Polish Language Blog

Why is Polish golden autumn so beautiful? Posted by on Oct 2, 2013 in Nature

You probably heard about Polish Golden autumn…It is beautiful…Although after living in the White Mountains, New Hampshire for the last few years, I have to say it is amazing here as well:)

Golden Polish autumn, (Złota Polska Jesień) – that’s the phrase commonly used to describe this season. Summer is gone, the winter is approaching but the weather is great and it is time to celebrate and ejoy the colors. The trees are golden and rusty.

IMage by Marcin Moga on Flickr.com

IMage by Marcin Moga on Flickr.com

Polish autumn starts really in September; on September 1st the sun rises around 4.46 a.m. and goes down around 6.24 p.m. a day lasts for about 13 and half an hour. On September 30th sun rises around 5.35 a.m. and sets down around 5.35 p.m. During this month a day’s length shortens by over 1.5 hour. On the 23rd of this month the number of day and night hours equal and this date is considered to be the first day of the calendar autumn/fall.

The first autumn month, September, is usually beautiful, sunny and warm I Poland. Sun shines bright, but rays at a different angle and so that it is not as hot as in June and July. The nights become colder and at the end of the month it is not that rare to experience early morning slight ground frost. The average monthly temperature is around 11,5°C in Olecko to 14,4°C in Tarnów. In Warsaw it is 13,3 °C, in Poznań 13,9 °C, in Wrocław 13,5 °C. In the mountains, where in upper parts snowfalls are possibile, the average temperature in Zakopane is 10,5°C; on Śnieżka it peaks at only 5 °C.

The sum of precipitation in September is clearly lower than in August. It is especially well noticed in the mountains. September is called in Polish phonology “the early autumn” and it is a fruit bearing season. Seeds and fruits of various trees and bushes ripe; mushroom are still plentiful in forests. At the end of the month leaves start to change color. Rich green receives hints of yellowish and reddish colors. Fields become more and more deserted.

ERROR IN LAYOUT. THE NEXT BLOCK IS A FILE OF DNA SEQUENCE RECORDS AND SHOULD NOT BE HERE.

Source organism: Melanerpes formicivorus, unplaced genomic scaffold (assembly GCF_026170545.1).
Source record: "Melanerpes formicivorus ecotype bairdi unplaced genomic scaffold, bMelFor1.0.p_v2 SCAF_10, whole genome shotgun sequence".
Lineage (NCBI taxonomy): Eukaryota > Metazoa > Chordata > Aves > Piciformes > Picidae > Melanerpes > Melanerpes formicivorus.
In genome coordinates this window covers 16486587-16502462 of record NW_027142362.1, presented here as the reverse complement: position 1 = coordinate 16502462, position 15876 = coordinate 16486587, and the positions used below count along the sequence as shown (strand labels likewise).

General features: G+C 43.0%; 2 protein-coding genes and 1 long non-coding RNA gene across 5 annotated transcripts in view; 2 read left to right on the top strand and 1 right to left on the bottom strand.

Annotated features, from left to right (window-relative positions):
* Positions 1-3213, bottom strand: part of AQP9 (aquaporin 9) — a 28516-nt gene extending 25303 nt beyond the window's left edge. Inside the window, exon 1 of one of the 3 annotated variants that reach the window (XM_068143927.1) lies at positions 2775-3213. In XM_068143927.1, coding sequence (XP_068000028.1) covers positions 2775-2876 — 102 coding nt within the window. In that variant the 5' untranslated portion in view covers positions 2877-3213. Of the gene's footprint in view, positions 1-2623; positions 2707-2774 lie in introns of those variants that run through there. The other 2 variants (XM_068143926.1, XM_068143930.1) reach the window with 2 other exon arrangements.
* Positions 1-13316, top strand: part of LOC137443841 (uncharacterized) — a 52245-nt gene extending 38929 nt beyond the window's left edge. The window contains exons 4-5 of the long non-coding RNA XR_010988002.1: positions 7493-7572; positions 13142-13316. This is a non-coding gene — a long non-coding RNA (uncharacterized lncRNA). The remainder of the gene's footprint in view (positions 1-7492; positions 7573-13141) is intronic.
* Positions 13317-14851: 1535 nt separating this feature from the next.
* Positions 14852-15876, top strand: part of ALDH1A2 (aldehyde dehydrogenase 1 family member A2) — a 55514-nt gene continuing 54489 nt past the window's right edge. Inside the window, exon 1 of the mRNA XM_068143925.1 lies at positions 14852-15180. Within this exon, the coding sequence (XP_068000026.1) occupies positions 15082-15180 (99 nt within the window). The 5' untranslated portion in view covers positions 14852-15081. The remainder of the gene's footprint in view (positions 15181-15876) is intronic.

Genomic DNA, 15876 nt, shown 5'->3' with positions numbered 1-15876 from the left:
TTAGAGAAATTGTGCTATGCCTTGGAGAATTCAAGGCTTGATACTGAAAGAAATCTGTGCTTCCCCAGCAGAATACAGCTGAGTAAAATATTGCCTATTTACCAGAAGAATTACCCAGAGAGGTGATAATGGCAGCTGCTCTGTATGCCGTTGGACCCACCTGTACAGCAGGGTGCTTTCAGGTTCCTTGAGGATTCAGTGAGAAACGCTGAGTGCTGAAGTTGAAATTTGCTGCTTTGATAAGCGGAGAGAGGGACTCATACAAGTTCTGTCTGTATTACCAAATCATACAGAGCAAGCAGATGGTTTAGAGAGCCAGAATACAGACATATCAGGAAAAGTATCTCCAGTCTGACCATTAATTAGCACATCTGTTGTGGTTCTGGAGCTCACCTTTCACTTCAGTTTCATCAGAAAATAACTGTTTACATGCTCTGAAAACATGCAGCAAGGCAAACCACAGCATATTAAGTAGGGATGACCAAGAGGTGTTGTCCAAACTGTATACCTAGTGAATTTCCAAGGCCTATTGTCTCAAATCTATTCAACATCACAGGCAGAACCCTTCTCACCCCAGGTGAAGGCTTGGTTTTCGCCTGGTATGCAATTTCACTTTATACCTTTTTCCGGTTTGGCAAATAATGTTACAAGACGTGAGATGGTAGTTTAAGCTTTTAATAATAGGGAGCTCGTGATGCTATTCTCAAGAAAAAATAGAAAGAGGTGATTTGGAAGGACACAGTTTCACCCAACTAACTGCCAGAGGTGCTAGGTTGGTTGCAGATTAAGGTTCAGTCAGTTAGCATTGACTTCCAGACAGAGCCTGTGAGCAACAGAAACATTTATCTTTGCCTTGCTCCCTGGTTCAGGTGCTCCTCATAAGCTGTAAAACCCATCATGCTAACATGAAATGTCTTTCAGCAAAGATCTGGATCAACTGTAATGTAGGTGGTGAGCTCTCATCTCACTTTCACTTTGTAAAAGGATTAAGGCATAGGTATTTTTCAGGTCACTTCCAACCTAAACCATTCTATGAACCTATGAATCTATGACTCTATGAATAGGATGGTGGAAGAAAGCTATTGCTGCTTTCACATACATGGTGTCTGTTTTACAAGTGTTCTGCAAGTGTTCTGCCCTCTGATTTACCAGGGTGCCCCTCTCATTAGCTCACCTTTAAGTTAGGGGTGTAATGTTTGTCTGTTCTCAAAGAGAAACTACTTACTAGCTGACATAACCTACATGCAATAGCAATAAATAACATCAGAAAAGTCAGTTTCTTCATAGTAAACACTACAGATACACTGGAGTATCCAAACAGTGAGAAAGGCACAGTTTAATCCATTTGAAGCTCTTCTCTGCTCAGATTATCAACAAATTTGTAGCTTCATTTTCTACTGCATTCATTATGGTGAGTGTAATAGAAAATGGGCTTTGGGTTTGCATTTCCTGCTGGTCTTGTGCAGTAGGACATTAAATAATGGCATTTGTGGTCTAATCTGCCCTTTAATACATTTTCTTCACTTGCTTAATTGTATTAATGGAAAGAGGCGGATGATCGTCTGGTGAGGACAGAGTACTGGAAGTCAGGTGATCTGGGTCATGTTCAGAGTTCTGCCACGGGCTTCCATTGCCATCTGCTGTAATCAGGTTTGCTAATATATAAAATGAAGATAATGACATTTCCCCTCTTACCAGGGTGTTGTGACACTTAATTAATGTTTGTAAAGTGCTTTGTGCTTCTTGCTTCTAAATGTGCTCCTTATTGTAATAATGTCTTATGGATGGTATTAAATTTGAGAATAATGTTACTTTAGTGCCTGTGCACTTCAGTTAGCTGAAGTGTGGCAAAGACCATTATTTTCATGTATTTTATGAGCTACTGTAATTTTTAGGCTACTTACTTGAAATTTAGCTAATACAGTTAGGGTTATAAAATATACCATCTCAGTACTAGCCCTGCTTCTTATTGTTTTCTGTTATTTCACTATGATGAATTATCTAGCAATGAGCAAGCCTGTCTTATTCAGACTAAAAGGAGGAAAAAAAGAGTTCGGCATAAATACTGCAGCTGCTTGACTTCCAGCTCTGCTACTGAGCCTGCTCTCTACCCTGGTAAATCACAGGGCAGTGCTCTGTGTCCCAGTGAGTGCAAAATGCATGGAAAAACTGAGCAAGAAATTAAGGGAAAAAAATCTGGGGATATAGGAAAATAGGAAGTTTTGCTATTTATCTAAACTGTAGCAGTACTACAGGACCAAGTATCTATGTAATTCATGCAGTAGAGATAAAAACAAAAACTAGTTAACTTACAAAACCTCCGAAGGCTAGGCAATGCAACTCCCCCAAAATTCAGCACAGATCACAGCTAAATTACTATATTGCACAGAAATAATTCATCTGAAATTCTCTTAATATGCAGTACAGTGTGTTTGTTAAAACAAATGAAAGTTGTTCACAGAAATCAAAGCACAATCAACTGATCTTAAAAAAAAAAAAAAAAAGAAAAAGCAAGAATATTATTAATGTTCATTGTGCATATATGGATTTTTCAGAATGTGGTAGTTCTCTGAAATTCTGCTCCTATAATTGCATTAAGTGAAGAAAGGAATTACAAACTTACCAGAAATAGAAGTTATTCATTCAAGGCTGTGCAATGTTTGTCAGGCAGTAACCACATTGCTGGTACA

In the world of animals more often preparations for winter season may be seen. The rest of brooding and raptor birds fly away. Herbivorous insects usually cease their vegetational period. Some rodents such as squirrels and hamsters begin to prepare stocks for winter. On forest meadows deer perform their ruttings.

In October some plants such as ivy and heather might still bloom. Numerous trees and bushes end their fruit season. Oak trees loose their ripe acorns. During this month a total change of colors takes place. Only coniferous trees retain their green color, other than that, the green disappears and gives place to bronze, red and yellow tones which create unique autumn aura of beautiful “Polish golden autumn”, especially during sunny weather. The period of leaves’ fall is prolonged in time, as different species loose their leaves at different times. Life in water also becomes still, as more and more often ground frosts cover the water surface of smaller reservoirs with thin layer of ice.

November is the last month of the Polish autumn; it is definitely colder and more humid than e.g September. Fauna and flora period of vegetation is almost totally ended. On “late” bushes and trees, such as pines, junipers, spruces last seeds ripe; few trees carry leaves, and there are usually dried and brownish. Field works cease. The last bird – the skylark – leaves Poland for warmer countries. All nature in the middle of the month is usually prepared for the winter season. No flying insects can be seen; however, snowfalls and heavy frosts at the end of the month are not seldom to be seen.

So, as you see,Polish autumn is truly beautiful and if you have a chance to visit during any of the fall months – do it!

Do następnego razu… (Till next time…)

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About the Author: Kasia

My name is Kasia Scontsas. I grew near Lublin, Poland and moved to Warsaw to study International Business. I have passion for languages: any languages! Currently I live in New Hampshire. I enjoy skiing, kayaking, biking and paddle boarding. My husband speaks a little Polish, but our daughters are fluent in it! I wanted to make sure that they can communicate with their Polish relatives in our native language. Teaching them Polish since they were born was the best thing I could have given them! I have been writing about learning Polish language and culture for Transparent Language’s Polish Blog since 2010.


  1. Joy @MyTravelingJoys:

    I have loving the Polish autumn here in Warsaw right now! The parks are so beautiful! When it’s not foggy, I grab my camera and take as many photos of I can of the colorful trees! 🙂